Date Published: July 5, 2017
Publisher: Public Library of Science
Author(s): Pamela Trudeau-Fisette, Mark Tiede, Lucie Ménard, Hanjun Liu.
This study investigated the effects of visual deprivation on the relationship between speech perception and production by examining compensatory responses to real-time perturbations in auditory feedback. Specifically, acoustic and articulatory data were recorded while sighted and congenitally blind French speakers produced several repetitions of the vowel /ø/. At the acoustic level, blind speakers produced larger compensatory responses to altered vowels than their sighted peers. At the articulatory level, blind speakers also produced larger displacements of the upper lip, the tongue tip, and the tongue dorsum in compensatory responses. These findings suggest that blind speakers tolerate less discrepancy between actual and expected auditory feedback than sighted speakers. The study also suggests that sighted speakers have acquired more constrained somatosensory goals through the influence of visual cues perceived in face-to-face conversation, leading them to tolerate less discrepancy between expected and altered articulatory positions compared to blind speakers and thus resulting in smaller observed compensatory responses.
The study consisted of two experiments, a speech perception task and a speech production task, which were conducted in a single session. This research was approved by the Université du Québec à Montréal’s Institutional Review Board (no 2012-05-4.3), and all participants gave written, informed consent.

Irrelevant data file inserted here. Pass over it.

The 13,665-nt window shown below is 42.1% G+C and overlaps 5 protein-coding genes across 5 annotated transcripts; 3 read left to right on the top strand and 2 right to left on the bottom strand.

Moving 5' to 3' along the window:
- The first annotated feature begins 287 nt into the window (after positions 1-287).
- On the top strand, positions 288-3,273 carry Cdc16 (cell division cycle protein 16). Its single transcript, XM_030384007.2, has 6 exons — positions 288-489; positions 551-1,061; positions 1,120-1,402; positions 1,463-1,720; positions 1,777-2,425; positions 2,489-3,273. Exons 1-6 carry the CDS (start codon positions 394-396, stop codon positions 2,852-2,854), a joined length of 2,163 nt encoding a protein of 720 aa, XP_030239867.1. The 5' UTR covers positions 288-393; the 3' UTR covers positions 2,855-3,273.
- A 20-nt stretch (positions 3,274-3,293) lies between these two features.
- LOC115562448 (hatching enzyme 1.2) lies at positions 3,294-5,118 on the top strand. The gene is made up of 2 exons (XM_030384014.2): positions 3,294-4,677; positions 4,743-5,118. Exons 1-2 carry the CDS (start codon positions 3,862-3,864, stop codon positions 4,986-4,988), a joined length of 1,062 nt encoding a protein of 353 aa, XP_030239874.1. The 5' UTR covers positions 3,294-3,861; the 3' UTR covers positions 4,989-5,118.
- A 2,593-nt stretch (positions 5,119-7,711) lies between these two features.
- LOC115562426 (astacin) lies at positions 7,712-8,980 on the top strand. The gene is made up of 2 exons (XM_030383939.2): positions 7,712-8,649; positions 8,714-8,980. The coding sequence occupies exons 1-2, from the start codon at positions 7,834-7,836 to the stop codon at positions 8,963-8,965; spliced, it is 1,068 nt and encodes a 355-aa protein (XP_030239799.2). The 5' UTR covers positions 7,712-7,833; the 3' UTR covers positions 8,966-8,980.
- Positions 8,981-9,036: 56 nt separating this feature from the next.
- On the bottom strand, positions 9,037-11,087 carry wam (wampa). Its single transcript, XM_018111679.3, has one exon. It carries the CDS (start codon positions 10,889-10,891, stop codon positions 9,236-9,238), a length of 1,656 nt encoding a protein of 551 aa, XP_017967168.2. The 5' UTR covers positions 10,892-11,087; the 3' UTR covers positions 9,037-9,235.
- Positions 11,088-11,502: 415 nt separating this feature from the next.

The goal of this study was to examine the acoustic and articulatory compensatory behaviors in response to real-time manipulations of acoustic feedback among sighted and blind adult speakers. By analyzing the impact of blindness on the acoustic and articulatory behaviors in response to acoustic manipulations, this research assesses the contribution of vision to the speech perception and production mechanisms. To our knowledge, this was the first study to investigate this, and the results supported the first two of our three hypotheses.
This study showed that blind and sighted speakers responded differently to a real-time manipulation of their auditory feedback. An observation of the weight given to auditory feedback in an acoustic manipulation task showed that blind participants granted more importance to the auditory information than their sighted peers.